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Culture Change

By Josh Williams, Ph.D. It’s tough being a new employee. There are procedures to learn, relationships to build, and new skills to figure out. On top of that, many jobs are full of hidden (and not so hidden) hazards that make people nervous. Proper onboarding helps acclimate new hires to their novel environment. Supplementing your safety onboarding with a formalized “buddy for a week” program accelerates this acclimation and gets employees up to speed more quickly and more safely.    Real-life example:  To formalize mentoring with new hires, an energy company in Tennessee implemented a “buddy for a week” system. Essentially, experienced employees (with high job knowledge and

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By Eric Michrowski Speaking up saves lives. Looking back on the series of events that led to an incident, most people will recall something “off” – a gut feeling that they shouldn’t have proceeded as normal. Unfortunately, people usually don’t feel comfortable raising issues or sharing bad news. One of the most critical levers for leaders to drive is increasing team members’ comfort with speaking up, stopping work, and escalating issues. Feeling comfortable enough to raise issues without fear of negative repercussions is also referred to as psychological safety. Leaders often inadvertently encourage their teams to get the job done at all costs by praising a rapid

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By Eric Michrowski When it comes to culture change, people often reference a ‘concrete middle’, which is the idea that senior leadership’s desire for change doesn’t pass through middle levels of management to reach the front line. It’s essential that safety culture changes pierce through this potential resistance, as safety is a primary concern, especially for front-line team members. Driving Safety Culture Across Your Organization Once training has clearly communicated leadership expectations around culture change to your team members, it’s time to turn these expectations into actions so that change momentum drives through your entire organization. Themes such as Psychological Safety (comfort speaking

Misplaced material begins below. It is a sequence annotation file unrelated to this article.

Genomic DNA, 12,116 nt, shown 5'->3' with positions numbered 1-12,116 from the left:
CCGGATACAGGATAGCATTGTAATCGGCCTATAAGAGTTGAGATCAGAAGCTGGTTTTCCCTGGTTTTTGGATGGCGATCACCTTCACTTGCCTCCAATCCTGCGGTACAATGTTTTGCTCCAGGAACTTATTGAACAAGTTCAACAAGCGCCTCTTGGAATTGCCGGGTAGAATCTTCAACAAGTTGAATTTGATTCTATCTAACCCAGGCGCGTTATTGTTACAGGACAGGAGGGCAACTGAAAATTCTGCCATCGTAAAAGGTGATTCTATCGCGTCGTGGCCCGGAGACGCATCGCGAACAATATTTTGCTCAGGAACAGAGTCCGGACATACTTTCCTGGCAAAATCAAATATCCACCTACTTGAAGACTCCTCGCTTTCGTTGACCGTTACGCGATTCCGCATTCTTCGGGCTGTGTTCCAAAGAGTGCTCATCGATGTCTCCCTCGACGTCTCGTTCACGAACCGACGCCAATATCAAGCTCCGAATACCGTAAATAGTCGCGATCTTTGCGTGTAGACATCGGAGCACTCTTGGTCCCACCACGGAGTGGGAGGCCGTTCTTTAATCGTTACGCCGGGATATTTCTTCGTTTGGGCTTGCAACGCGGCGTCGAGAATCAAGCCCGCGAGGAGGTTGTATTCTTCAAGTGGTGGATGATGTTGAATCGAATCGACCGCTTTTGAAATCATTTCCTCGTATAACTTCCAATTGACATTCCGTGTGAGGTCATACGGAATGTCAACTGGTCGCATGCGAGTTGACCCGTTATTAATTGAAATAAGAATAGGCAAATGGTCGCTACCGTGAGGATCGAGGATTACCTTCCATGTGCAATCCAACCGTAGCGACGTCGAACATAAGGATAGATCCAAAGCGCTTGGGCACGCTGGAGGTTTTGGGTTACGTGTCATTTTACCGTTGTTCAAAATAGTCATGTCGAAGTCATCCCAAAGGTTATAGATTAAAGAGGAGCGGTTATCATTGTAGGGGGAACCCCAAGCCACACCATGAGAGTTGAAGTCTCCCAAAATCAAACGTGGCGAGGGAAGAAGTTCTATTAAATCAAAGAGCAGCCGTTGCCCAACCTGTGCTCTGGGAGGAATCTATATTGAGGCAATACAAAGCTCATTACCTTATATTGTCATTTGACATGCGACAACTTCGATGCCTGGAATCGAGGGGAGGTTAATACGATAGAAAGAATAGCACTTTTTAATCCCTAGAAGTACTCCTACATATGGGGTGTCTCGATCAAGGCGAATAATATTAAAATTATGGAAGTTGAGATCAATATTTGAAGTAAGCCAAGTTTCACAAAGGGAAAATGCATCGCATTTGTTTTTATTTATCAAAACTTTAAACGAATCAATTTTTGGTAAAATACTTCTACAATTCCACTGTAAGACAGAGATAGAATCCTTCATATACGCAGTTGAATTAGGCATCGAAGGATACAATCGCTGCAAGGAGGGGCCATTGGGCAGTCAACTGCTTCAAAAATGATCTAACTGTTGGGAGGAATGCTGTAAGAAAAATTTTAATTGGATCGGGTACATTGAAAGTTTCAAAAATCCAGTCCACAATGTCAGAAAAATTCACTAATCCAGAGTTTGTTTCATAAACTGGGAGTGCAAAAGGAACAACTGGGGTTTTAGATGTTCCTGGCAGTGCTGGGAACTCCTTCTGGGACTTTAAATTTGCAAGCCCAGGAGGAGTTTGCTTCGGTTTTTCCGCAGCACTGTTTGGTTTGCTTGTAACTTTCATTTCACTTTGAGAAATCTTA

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Dr. Josh Williams and Emily Wood On July 2nd of 2021, two people at the University Hospital Cleveland Medical Center were undergoing surgery to receive new kidneys to save their lives. And then something went wrong. “The health system confirms a kidney meant for one patient was mistakenly transplanted into the wrong person. Now we’re told the mistake wasn’t noticed until the second operation. UH won’t confirm how far along the surgery was when the transplant team realized they had the kidney intended for the first patient. Two “caregivers" — UH would not disclose if they are doctors, nurses, or other staff —

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By Eric Michrowski At the end of the day, every operation needs to deliver a product or service at a certain cost and quality level in order for the business to succeed. Improvements in productivity have a direct impact on the ultimate success of a business. The flip side is that most incidents tend to happen because of unsafe shortcuts due to the pressure of meeting customer or productivity needs. So what is the solution? It’s not about choosing between productivity and safety. Instead, it’s about creating a solid balance where people drive results and continuous improvement but don’t feel pressured to

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By Josh Williams, Ph.D. Leaders need to get more input from employees about safety. Better decisions are made and practical improvements are made when employee input is solicited and used. Participation rates are also higher. Years ago, a behavioural safety process was implemented in a manufacturing firm as part of a NIOSH grant. Half of the group designed their own card and rules for use (“participation group”). The other half were given a card with instructions to follow (“compliance group”). The participation group that designed their own process completed 7 times as many observations as the passive compliance group. And employees

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